The trade deficit widened much more than expected in January to $46.3 billion, as surging imports of oil, capital goods and cars overpowered record exports.
Analysts had expected the trade gap to grow moderately to $41.5 billion, from a revised estimate of $40.3 billion in December. The closely watched trade gap with China also widened in January.
Led by higher oil prices, U.S. imports of goods and services leapt 5.2 percent in January to $214.1 billion for the largest month-to-month gain since March 1993.
The strong growth was a sign of improved U.S. demand, but the bigger-than-expected gap could prompt analysts to scale back their estimates of first-quarter U.S. economic growth.
The average price for imported oil soared to $84.34 per barrel, the highest since October 2008, and imports from the Organization of Petroleum Exporting Countries (OPEC) also rose to the highest since that month.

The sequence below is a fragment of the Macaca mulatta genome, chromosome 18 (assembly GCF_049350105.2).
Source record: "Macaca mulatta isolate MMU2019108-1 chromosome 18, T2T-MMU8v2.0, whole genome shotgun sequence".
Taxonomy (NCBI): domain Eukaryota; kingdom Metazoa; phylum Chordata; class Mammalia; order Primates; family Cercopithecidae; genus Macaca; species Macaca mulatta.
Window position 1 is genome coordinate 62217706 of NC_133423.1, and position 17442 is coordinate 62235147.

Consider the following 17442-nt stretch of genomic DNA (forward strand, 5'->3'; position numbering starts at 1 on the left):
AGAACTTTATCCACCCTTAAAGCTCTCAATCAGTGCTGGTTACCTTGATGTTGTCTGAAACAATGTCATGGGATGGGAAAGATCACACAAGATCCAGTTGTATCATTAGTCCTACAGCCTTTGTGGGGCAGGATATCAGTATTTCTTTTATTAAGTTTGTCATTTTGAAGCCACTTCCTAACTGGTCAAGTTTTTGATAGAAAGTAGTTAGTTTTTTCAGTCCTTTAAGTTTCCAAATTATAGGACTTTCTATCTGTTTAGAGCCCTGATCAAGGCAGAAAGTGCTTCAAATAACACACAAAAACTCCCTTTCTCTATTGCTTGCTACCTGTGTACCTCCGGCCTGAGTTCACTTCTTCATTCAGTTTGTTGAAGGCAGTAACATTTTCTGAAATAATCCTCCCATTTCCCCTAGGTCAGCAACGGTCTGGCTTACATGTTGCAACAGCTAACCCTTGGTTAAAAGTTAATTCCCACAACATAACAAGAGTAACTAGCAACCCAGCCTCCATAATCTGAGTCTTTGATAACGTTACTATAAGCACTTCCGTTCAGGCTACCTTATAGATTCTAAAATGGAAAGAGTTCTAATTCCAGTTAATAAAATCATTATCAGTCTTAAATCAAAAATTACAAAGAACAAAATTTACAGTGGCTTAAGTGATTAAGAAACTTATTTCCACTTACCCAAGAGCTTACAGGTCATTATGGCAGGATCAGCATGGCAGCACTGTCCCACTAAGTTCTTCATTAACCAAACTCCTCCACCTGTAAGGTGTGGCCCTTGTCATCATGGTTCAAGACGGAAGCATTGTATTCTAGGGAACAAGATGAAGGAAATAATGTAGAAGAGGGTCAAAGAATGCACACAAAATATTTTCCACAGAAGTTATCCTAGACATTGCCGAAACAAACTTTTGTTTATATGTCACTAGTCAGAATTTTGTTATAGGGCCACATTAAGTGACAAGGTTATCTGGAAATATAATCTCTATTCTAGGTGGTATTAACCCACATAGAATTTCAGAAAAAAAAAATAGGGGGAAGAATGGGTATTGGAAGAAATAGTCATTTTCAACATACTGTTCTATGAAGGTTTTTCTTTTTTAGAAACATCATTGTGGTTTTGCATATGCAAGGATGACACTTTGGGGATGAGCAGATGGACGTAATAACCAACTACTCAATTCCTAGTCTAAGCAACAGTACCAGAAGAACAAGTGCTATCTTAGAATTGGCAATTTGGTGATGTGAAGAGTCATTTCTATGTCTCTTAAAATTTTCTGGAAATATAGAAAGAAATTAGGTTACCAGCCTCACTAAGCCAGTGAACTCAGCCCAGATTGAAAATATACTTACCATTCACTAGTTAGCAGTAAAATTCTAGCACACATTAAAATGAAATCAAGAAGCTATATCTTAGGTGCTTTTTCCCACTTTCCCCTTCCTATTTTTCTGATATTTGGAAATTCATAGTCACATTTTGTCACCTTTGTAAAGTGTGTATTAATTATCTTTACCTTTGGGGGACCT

Imports of capital goods, such as industrial machinery, engines and medicinal equipment, hit a record $41.7 billion while imports of foods, feeds and beverages were a record $8.5 billion.
Car imports were the highest since February 2008.
U.S. exports of goods and services grew 2.7 percent to a record $167.7 billion, with both exports of goods and exports of services at record highs.
The previous record of $165.7 billion was set in July 2008, just before the global financial crisis which caused world trade to plummet.
Despite export growth to the rest of the world, U.S. exports to China fell more than 20 percent in January to $8.1 billion while U.S. imports from China grew slightly to $31.4 billion.
That resulted in a bilateral U.S. trade deficit of $23.3 billion during the month that Chinese President Hu Jintao was in the United States for talks with President Barack Obama.
The trade deficit with China is a sore point in relations and both sides have promised steps to bring trade more into balance.
(Reporting by Doug Palmer, Editing by Andrea Ricci)